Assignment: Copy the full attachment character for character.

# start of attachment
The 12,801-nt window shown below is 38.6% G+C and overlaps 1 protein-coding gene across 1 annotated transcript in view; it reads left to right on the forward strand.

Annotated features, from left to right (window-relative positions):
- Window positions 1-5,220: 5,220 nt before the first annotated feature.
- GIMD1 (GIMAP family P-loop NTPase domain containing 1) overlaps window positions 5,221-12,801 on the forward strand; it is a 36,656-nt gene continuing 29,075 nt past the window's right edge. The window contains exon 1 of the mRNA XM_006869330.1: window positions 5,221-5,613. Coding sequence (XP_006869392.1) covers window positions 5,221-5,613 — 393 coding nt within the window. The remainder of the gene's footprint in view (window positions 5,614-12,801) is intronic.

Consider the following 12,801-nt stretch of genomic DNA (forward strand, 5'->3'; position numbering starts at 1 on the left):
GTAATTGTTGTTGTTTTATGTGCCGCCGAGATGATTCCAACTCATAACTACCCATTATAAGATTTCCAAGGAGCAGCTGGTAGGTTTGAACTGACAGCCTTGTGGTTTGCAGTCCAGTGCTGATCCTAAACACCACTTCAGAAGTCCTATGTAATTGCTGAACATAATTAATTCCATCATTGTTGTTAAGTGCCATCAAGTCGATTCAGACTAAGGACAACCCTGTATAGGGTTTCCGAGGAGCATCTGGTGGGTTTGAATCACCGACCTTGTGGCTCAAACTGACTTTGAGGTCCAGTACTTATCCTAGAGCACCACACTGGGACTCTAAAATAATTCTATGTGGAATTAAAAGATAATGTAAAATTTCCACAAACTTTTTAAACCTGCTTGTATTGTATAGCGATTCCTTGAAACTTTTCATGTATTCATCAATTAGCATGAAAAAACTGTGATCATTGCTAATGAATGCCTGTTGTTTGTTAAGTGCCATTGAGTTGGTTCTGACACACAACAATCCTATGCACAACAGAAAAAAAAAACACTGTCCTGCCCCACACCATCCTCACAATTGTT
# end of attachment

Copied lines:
The 12,801-nt window shown below is 38.6% G+C and overlaps 1 protein-coding gene across 1 annotated transcript in view; it reads left to right on the forward strand.

Annotated features, from left to right (window-relative positions):
- Window positions 1-5,220: 5,220 nt before the first annotated feature.
- GIMD1 (GIMAP family P-loop NTPase domain containing 1) overlaps window positions 5,221-12,801 on the forward strand; it is a 36,656-nt gene continuing 29,075 nt past the window's right edge. The window contains exon 1 of the mRNA XM_006869330.1: window positions 5,221-5,613. Coding sequence (XP_006869392.1) covers window positions 5,221-5,613 — 393 coding nt within the window. The remainder of the gene's footprint in view (window positions 5,614-12,801) is intronic.

Consider the following 12,801-nt stretch of genomic DNA (forward strand, 5'->3'; position numbering starts at 1 on the left):
GTAATTGTTGTTGTTTTATGTGCCGCCGAGATGATTCCAACTCATAACTACCCATTATAAGATTTCCAAGGAGCAGCTGGTAGGTTTGAACTGACAGCCTTGTGGTTTGCAGTCCAGTGCTGATCCTAAACACCACTTCAGAAGTCCTATGTAATTGCTGAACATAATTAATTCCATCATTGTTGTTAAGTGCCATCAAGTCGATTCAGACTAAGGACAACCCTGTATAGGGTTTCCGAGGAGCATCTGGTGGGTTTGAATCACCGACCTTGTGGCTCAAACTGACTTTGAGGTCCAGTACTTATCCTAGAGCACCACACTGGGACTCTAAAATAATTCTATGTGGAATTAAAAGATAATGTAAAATTTCCACAAACTTTTTAAACCTGCTTGTATTGTATAGCGATTCCTTGAAACTTTTCATGTATTCATCAATTAGCATGAAAAAACTGTGATCATTGCTAATGAATGCCTGTTGTTTGTTAAGTGCCATTGAGTTGGTTCTGACACACAACAATCCTATGCACAACAGAAAAAAAAAACACTGTCCTGCCCCACACCATCCTCACAATTGTT